Slam Ball Exercises

Slam Ball Exercises.

Slam balls are medicine balls with a difference.

Unlike traditional medicine balls, slam balls are soft to the touch, and so can be thrown or ‘slammed’ without damaging walls or floors.

The soft nature of the sand-filled slam ball also means there is no danger of it bouncing or ricocheting into furniture, making it suitable for indoor training.

However, slam ball exercises are generally best performed as part of an outdoor personal training session, where enough space is available so that the ball can be thrown for distance as well as for power.

Just watch out for miniture poodles and little old ladies before you start hurling the slam ball around your local park!

Slam ball exercises are a great way to build strength endurance, as they involve multiple movements performed at high intensity.

They are also a great way to boost metabolism, burn fat and reduce adrenal stress levels.

Slam ball exercises are either performed at rapid pace for periods of 30-60 seconds, or with short active rests between slams for periods of 45-90 seconds.

Both methods are good ways to train the lactic acid system, and to create an oxygen debt, which your body will spend a day or two trying to repay by burning fat and building new muscle.

The explosive nature of slam ball exercises means they are often used by athletes to increase punching, swinging and throwing power.

Start with three sets of three different exercises with 60-90 seconds rest between rounds.

Over time build it up to three sets of six different exercises.

Cut the rest periods down week by week and/or increase the weight of the slam ball to progress longer term.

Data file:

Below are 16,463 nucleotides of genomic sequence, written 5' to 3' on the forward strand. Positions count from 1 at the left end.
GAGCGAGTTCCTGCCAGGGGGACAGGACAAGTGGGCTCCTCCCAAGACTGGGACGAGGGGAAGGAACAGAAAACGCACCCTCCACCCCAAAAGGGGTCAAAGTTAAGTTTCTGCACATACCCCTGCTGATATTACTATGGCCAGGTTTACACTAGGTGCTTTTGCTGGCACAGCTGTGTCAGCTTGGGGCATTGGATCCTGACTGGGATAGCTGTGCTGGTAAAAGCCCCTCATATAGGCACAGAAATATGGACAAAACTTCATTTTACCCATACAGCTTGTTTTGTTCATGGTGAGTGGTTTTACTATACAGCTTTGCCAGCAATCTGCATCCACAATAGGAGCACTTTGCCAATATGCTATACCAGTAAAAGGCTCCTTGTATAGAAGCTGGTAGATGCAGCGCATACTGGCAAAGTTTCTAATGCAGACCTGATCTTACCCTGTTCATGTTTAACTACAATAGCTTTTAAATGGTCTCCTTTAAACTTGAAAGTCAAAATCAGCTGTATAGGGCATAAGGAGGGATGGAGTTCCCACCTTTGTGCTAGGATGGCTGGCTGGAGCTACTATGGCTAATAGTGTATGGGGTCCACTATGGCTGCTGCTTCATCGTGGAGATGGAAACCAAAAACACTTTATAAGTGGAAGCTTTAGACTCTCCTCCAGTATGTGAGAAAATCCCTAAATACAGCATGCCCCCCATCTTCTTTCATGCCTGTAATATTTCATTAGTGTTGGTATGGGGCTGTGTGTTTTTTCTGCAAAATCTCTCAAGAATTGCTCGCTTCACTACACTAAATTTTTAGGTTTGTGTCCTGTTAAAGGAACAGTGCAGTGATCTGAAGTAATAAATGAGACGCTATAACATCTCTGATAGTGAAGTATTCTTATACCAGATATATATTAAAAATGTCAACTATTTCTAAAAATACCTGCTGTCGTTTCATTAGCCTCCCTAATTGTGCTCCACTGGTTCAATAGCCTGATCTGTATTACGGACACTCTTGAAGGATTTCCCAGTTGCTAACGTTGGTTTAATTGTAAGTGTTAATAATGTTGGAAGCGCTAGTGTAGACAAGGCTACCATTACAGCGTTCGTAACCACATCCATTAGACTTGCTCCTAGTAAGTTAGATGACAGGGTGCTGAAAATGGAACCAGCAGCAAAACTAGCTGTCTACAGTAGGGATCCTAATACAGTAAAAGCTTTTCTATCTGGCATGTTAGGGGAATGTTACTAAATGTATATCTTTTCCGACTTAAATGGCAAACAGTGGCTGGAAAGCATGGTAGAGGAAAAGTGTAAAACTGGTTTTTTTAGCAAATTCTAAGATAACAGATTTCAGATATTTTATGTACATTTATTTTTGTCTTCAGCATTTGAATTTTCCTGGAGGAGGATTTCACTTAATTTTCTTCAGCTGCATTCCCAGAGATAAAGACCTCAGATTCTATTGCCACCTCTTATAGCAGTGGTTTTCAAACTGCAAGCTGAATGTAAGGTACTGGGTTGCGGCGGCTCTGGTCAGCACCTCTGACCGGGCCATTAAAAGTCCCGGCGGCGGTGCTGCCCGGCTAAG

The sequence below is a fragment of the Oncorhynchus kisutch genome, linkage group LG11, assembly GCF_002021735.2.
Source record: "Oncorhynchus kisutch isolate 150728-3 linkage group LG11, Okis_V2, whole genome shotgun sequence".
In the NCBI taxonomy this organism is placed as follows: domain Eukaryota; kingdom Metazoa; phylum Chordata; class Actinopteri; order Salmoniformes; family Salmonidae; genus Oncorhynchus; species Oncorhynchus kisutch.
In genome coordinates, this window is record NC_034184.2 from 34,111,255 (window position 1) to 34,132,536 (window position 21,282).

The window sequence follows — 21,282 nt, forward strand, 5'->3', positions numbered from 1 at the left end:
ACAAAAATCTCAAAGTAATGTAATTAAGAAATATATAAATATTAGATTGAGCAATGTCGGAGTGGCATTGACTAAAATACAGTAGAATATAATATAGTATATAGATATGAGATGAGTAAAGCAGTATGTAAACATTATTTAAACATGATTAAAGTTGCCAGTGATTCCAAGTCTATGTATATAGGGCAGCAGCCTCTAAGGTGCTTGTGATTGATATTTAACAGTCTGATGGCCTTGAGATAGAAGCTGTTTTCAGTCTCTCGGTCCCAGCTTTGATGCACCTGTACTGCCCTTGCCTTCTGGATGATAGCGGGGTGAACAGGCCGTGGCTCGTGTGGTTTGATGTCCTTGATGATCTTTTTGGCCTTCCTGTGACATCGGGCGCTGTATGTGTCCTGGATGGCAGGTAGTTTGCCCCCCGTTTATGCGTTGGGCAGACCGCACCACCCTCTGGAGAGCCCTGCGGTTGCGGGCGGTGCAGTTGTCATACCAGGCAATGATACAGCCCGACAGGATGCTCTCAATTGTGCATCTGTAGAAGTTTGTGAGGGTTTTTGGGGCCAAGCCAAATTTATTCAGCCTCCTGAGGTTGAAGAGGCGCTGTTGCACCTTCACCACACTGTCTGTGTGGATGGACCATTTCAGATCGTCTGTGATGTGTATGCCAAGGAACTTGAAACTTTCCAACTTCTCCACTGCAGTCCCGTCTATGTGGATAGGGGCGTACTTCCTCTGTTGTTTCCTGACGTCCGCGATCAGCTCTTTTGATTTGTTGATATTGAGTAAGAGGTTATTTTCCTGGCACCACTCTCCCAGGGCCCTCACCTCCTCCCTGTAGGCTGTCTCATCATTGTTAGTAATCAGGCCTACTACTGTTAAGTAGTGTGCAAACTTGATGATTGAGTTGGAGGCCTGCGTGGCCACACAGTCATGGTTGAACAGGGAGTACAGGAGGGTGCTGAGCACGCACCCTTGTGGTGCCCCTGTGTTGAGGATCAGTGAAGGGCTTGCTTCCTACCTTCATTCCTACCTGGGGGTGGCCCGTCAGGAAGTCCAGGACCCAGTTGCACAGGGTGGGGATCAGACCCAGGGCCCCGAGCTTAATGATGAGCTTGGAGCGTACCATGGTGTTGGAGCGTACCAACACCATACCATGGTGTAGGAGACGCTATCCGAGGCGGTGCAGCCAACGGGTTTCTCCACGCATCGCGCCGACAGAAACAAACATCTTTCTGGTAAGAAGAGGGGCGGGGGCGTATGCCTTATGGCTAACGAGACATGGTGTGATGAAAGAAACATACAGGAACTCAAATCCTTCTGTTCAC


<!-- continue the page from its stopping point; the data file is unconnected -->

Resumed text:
Slam Ball Exercises:


Footballer’s throws.

Hold the slam ball behind your head with your arms bent.

Keep your elbows still and extend your arms (similar to a tricep extension) and throw the ball forwards.

Jog after your throw, pick up the ball and repeat the throw back towards your original start position.

The short jog gives you a few seconds of active rest between throws.

Aim for maximum distance on each throw and work each round for 60-90 seconds.

Ice breakers.

Hold the slam ball high above your head with your arms slightly bent.

Slam the ball down into the floor as if you were trying to throw a rock through some thick ice.

Pick up the ball as quickly as possible and repeat this floor slam as many times as possible for 30-60 seconds.

Try to use some momentum in this movement, using your legs, core and shoulders to raise the ball back into position above your head.

Strongmen throws.

This is the movement that strongmen (and strongwomen) competitors use to throw heavy barrels during contests.

It’s an exercise which develops explosive power through the posterior chain (hamstrings, glutes and back).

Hold the slam ball between your legs, keeping your elbows and knees slightly bent.

Swing the ball back through your legs and then swing it forward (similar to a double handed kettlebell swing) and throw it behind you over your own head – make sure the immediate area behind you is clear!

Jog after the ball and pick it up.

Spin round and repeat the movement in the opposite direction.

Aim for maximum distance on each throw and work each round for 60-90 seconds.

Downward Basketball Slams.

Take a wide stance and lean forward (similar to the start position for a bent over row) holding the slam ball with both hands up to your chest.

Look down and slam the ball down into the floor, using a chest pressing motion, similar to how a basketball player makes a double handed pass (but with maximum force every time).

Pick up the ball as quickly as possible and repeat this floor slam as many times as possible for 30-60 seconds.

Don’t use any body momentum during this slam – try to keep the tension on the pressing muscles in the chest, front shoulders and triceps.


There are numerous other slam ball exercises including wall slams, shot putt presses, underhand throws and twisting side throws, but these four should be enough to get you started.

Good luck! – slam ball exercises.

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Sam is a Premier Diploma qualified personal trainer in SW London and is the founder of

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